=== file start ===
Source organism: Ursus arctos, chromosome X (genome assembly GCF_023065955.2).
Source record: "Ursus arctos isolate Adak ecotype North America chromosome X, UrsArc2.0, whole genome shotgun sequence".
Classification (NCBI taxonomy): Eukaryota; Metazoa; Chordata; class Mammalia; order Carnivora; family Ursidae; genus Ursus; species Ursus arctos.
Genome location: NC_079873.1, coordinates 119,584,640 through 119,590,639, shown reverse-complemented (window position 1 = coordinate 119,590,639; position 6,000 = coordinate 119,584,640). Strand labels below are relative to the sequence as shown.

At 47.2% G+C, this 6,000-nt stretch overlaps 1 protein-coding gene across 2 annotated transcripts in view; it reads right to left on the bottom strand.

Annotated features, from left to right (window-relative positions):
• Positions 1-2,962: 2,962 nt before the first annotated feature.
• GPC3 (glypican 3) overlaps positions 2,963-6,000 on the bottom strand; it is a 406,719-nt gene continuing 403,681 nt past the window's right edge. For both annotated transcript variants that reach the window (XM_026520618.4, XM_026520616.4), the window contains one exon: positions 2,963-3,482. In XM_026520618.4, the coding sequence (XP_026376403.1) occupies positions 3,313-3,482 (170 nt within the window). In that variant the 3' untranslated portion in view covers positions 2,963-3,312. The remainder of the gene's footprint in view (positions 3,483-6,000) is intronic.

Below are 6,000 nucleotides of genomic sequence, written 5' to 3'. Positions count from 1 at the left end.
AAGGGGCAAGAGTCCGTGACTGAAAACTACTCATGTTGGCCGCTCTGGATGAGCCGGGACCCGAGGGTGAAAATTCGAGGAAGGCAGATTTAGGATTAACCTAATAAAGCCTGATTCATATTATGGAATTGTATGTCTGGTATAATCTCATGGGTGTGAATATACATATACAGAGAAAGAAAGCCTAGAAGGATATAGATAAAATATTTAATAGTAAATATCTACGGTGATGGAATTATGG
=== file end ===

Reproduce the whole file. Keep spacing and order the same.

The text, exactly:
Source organism: Ursus arctos, chromosome X (genome assembly GCF_023065955.2).
Source record: "Ursus arctos isolate Adak ecotype North America chromosome X, UrsArc2.0, whole genome shotgun sequence".
Classification (NCBI taxonomy): Eukaryota; Metazoa; Chordata; class Mammalia; order Carnivora; family Ursidae; genus Ursus; species Ursus arctos.
Genome location: NC_079873.1, coordinates 119,584,640 through 119,590,639, shown reverse-complemented (window position 1 = coordinate 119,590,639; position 6,000 = coordinate 119,584,640). Strand labels below are relative to the sequence as shown.

At 47.2% G+C, this 6,000-nt stretch overlaps 1 protein-coding gene across 2 annotated transcripts in view; it reads right to left on the bottom strand.

Annotated features, from left to right (window-relative positions):
• Positions 1-2,962: 2,962 nt before the first annotated feature.
• GPC3 (glypican 3) overlaps positions 2,963-6,000 on the bottom strand; it is a 406,719-nt gene continuing 403,681 nt past the window's right edge. For both annotated transcript variants that reach the window (XM_026520618.4, XM_026520616.4), the window contains one exon: positions 2,963-3,482. In XM_026520618.4, the coding sequence (XP_026376403.1) occupies positions 3,313-3,482 (170 nt within the window). In that variant the 3' untranslated portion in view covers positions 2,963-3,312. The remainder of the gene's footprint in view (positions 3,483-6,000) is intronic.

Below are 6,000 nucleotides of genomic sequence, written 5' to 3'. Positions count from 1 at the left end.
AAGGGGCAAGAGTCCGTGACTGAAAACTACTCATGTTGGCCGCTCTGGATGAGCCGGGACCCGAGGGTGAAAATTCGAGGAAGGCAGATTTAGGATTAACCTAATAAAGCCTGATTCATATTATGGAATTGTATGTCTGGTATAATCTCATGGGTGTGAATATACATATACAGAGAAAGAAAGCCTAGAAGGATATAGATAAAATATTTAATAGTAAATATCTACGGTGATGGAATTATGG